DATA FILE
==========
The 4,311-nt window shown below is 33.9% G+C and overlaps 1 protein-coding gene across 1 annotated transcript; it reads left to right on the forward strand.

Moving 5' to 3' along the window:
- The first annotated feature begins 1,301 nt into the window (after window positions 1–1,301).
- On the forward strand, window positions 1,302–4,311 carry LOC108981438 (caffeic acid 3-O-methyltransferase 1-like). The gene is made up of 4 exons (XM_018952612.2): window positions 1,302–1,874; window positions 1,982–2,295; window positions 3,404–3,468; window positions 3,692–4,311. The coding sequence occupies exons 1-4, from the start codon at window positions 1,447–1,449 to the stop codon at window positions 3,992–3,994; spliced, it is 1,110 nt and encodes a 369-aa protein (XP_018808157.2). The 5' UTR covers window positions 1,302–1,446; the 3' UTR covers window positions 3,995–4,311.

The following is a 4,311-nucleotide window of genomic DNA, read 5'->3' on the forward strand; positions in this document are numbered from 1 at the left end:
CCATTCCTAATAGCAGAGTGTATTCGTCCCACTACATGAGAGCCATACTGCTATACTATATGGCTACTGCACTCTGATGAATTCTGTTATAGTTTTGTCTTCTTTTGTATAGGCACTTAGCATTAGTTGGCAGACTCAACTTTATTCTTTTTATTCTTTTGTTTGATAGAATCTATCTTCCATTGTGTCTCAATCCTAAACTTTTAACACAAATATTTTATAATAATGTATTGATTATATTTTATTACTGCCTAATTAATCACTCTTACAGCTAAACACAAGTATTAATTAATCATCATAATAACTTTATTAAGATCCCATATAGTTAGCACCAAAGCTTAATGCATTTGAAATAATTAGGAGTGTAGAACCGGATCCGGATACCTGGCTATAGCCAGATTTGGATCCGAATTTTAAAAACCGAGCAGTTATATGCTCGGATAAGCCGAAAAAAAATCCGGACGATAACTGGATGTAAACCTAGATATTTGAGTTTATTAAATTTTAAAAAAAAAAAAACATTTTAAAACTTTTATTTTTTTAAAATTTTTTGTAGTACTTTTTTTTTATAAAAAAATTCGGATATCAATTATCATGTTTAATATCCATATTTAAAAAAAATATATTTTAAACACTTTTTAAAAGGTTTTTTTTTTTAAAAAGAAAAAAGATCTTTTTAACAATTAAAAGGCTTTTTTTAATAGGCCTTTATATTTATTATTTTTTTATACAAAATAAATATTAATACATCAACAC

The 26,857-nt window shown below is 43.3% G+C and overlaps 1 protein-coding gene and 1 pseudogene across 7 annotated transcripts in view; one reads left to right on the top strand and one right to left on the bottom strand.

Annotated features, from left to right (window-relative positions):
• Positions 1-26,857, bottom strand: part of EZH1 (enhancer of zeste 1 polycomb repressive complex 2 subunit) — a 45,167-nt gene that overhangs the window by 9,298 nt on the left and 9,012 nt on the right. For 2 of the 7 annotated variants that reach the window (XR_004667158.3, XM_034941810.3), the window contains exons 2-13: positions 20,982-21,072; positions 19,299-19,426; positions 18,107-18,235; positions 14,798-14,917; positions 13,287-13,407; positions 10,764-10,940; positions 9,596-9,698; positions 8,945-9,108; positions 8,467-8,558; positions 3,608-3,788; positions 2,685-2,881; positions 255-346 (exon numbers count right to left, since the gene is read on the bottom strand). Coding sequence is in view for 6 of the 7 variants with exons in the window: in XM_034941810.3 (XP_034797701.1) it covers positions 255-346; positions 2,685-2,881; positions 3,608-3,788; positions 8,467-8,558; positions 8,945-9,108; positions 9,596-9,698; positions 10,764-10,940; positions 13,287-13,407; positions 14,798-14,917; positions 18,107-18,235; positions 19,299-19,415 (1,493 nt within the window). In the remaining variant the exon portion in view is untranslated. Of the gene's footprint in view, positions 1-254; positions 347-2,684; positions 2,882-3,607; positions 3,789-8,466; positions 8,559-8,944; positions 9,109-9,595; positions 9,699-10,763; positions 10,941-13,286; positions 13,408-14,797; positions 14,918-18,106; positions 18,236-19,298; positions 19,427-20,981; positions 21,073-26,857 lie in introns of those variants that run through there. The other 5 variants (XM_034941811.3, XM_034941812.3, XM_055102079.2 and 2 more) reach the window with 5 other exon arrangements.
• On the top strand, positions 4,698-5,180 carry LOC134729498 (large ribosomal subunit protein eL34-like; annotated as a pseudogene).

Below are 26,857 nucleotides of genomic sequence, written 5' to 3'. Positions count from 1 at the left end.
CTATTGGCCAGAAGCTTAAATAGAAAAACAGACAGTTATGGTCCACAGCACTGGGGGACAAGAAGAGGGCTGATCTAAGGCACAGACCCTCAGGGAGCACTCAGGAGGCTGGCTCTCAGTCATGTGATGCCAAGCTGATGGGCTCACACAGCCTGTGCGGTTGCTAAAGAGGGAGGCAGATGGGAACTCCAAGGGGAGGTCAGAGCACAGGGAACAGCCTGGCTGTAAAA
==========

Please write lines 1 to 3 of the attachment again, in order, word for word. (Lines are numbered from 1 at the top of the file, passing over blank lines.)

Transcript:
The 4,311-nt window shown below is 33.9% G+C and overlaps 1 protein-coding gene across 1 annotated transcript; it reads left to right on the forward strand.

Moving 5' to 3' along the window:
- The first annotated feature begins 1,301 nt into the window (after window positions 1–1,301).